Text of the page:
The Business Of Music: A Conversation With Emerging And Established Artists In The Toronto Music Scene

By Jessa Evenden & Carey Roach

“This is the most we’ve ever had show up,” a volunteer for Hart House Stages Concert Series claimed as the crowd for November 6th Business in Music panel began to settle. The panel was comprised of Indie88 radio personality Raina Douris, Broken Social Scene member Brendan Canning and record label founder Mark Zubek. The accomplished panel was punctuated with a performance by Aukland, an emerging Toronto alternative rock band.

The night began with a moderated discussion on the Canadian music world. Raina, Brendan and Mark provided valuable insight from the perspective of established music industry members.

The panel didn’t waste time glamorizing the music industry. More often than not, being a musician includes “eating a lot of macaroni and cheese and just being poor,” as it did for Mark in his twenties. And although Brendan joked that “it’s a scary world out there”, there is truth behind his words. Entering the music industry isn’t easy at first, and “if you want to do this for a living, [you have to be] too stupid to quit.”

Finding the medium between art and business can be a challenge, but it’s far from impossible. Music can certainly feel like a job sometimes, but being “barefoot backstage someplace at a festival with your buddies” demonstrates the magic of the music business, as it is for Canning. Zubek now thinks of commercial appeal while writing a song in a way he didn’t during his youth, but he still writes principally for himself.

During the question and answer period, many budding musicians tried to ask how they could flourish, but the answers they got were all the same; there is no exact formula for success as a band, especially in the indie community. “It’s all situation- based,” Canning stressed to us in a candid moment after the panel. “It all depends on what your goals are.” What’s most important is perfecting your craft, playing as many shows as possible, and being apart of a local music scene.

Mississauga-based alternative rock group Aukland knows that all too well. The band closed off the evening with a 45 minute set featuring tracks off of their EP The Orange Above, and their unreleased and upcoming full-length album. The crowd was a homogenous mixture of seasoned Aukland fans and U of T students, making for a lively show where the band frequently prompted the audience to sing along to their upbeat, danceable tunes. We caught up with Sean, Jeff, Dave and Andrew after their set to get the opinions of up-and-coming Toronto musicians on the subjects discussed during the panel prior.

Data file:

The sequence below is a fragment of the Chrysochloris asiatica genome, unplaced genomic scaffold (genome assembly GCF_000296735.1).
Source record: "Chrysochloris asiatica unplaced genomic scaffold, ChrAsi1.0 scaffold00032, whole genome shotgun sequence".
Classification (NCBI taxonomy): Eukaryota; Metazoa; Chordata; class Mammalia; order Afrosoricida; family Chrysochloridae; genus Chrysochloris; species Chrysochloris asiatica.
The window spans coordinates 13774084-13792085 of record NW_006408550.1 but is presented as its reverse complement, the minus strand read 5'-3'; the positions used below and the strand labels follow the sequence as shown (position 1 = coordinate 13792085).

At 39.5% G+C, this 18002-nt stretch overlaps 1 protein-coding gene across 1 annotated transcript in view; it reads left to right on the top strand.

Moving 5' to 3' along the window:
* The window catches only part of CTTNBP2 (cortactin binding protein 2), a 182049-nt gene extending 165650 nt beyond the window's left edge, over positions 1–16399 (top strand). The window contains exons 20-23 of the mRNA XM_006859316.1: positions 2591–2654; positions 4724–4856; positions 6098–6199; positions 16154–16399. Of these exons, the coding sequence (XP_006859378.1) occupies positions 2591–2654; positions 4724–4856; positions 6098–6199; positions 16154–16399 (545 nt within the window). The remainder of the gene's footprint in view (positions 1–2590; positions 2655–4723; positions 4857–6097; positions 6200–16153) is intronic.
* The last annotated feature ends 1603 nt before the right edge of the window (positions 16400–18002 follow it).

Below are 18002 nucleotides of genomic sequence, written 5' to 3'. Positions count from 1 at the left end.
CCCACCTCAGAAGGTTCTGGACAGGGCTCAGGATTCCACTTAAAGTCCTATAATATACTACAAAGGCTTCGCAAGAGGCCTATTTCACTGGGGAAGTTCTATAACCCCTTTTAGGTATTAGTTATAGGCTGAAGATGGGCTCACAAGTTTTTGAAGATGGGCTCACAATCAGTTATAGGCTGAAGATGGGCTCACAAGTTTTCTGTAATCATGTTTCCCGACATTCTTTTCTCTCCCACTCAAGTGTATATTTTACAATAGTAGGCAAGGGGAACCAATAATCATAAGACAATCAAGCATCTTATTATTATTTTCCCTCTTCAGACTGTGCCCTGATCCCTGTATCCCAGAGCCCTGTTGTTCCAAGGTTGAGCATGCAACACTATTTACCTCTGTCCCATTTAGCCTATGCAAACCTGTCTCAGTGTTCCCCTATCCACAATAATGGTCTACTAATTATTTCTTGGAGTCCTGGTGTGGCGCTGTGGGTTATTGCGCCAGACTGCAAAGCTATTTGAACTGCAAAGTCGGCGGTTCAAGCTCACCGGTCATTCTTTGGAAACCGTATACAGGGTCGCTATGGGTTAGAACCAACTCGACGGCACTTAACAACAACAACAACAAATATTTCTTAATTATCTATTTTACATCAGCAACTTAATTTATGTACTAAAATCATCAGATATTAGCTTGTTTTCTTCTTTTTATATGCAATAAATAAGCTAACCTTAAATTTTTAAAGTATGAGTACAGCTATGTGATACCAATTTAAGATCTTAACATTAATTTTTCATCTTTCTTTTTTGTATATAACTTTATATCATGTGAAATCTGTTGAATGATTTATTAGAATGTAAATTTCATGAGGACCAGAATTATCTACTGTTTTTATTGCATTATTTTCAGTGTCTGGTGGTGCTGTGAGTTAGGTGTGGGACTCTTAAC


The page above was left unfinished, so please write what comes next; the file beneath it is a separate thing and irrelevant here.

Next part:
During the evening, one point stood out across the board – something about Toronto is special. “Being a Toronto musician is about being involved in the music community. We just support each other.” The band stated, “We’re all in it together.” Each member of Aukland reiterated the importance of attending local gigs, as Reina Douris brought up during the panel. “Our rule of thumb is ‘if you’re not playing a show, be at a show.’”

It appears that the advice of established musicians and industry experts is being heard, as local bands that begin to gain notoriety reference tips and tricks shared by old pros. The main premise holds strong, “If you’re a good band you’ll get heard,” as Canning stated, particularly in Toronto. Aukland, however, jokes “90% is just Instagram.” After listening to their set, it’s obvious that Aukland is producing amazing content, the rest of the leg work is a combination of networking, involvement in the scene and luck.

Without a solid recipe, making waves in the music industry can be a daunting and overwhelming project. But there are feelings that can be shared between successful musicians and budding talent alike: “ You write music just for yourself, and when other people like it, it’s a really odd feeling but it’s really cool.”


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